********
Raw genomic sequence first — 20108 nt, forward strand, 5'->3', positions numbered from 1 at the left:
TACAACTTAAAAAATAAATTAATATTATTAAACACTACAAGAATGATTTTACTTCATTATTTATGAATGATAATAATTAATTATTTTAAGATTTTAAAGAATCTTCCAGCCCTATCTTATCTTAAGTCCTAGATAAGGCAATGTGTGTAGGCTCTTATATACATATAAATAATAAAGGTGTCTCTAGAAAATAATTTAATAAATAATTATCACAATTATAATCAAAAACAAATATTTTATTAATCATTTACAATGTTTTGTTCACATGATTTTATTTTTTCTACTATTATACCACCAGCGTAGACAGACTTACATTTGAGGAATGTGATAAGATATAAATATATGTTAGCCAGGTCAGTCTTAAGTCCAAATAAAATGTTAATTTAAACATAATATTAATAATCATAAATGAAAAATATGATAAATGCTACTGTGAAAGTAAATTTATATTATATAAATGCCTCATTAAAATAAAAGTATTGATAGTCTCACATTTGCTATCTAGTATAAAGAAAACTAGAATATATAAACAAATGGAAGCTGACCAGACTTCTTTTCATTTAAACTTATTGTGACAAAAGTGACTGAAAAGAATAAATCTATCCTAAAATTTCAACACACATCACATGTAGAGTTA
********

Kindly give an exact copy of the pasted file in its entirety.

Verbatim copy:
Raw genomic sequence first — 20108 nt, forward strand, 5'->3', positions numbered from 1 at the left:
TACAACTTAAAAAATAAATTAATATTATTAAACACTACAAGAATGATTTTACTTCATTATTTATGAATGATAATAATTAATTATTTTAAGATTTTAAAGAATCTTCCAGCCCTATCTTATCTTAAGTCCTAGATAAGGCAATGTGTGTAGGCTCTTATATACATATAAATAATAAAGGTGTCTCTAGAAAATAATTTAATAAATAATTATCACAATTATAATCAAAAACAAATATTTTATTAATCATTTACAATGTTTTGTTCACATGATTTTATTTTTTCTACTATTATACCACCAGCGTAGACAGACTTACATTTGAGGAATGTGATAAGATATAAATATATGTTAGCCAGGTCAGTCTTAAGTCCAAATAAAATGTTAATTTAAACATAATATTAATAATCATAAATGAAAAATATGATAAATGCTACTGTGAAAGTAAATTTATATTATATAAATGCCTCATTAAAATAAAAGTATTGATAGTCTCACATTTGCTATCTAGTATAAAGAAAACTAGAATATATAAACAAATGGAAGCTGACCAGACTTCTTTTCATTTAAACTTATTGTGACAAAAGTGACTGAAAAGAATAAATCTATCCTAAAATTTCAACACACATCACATGTAGAGTTA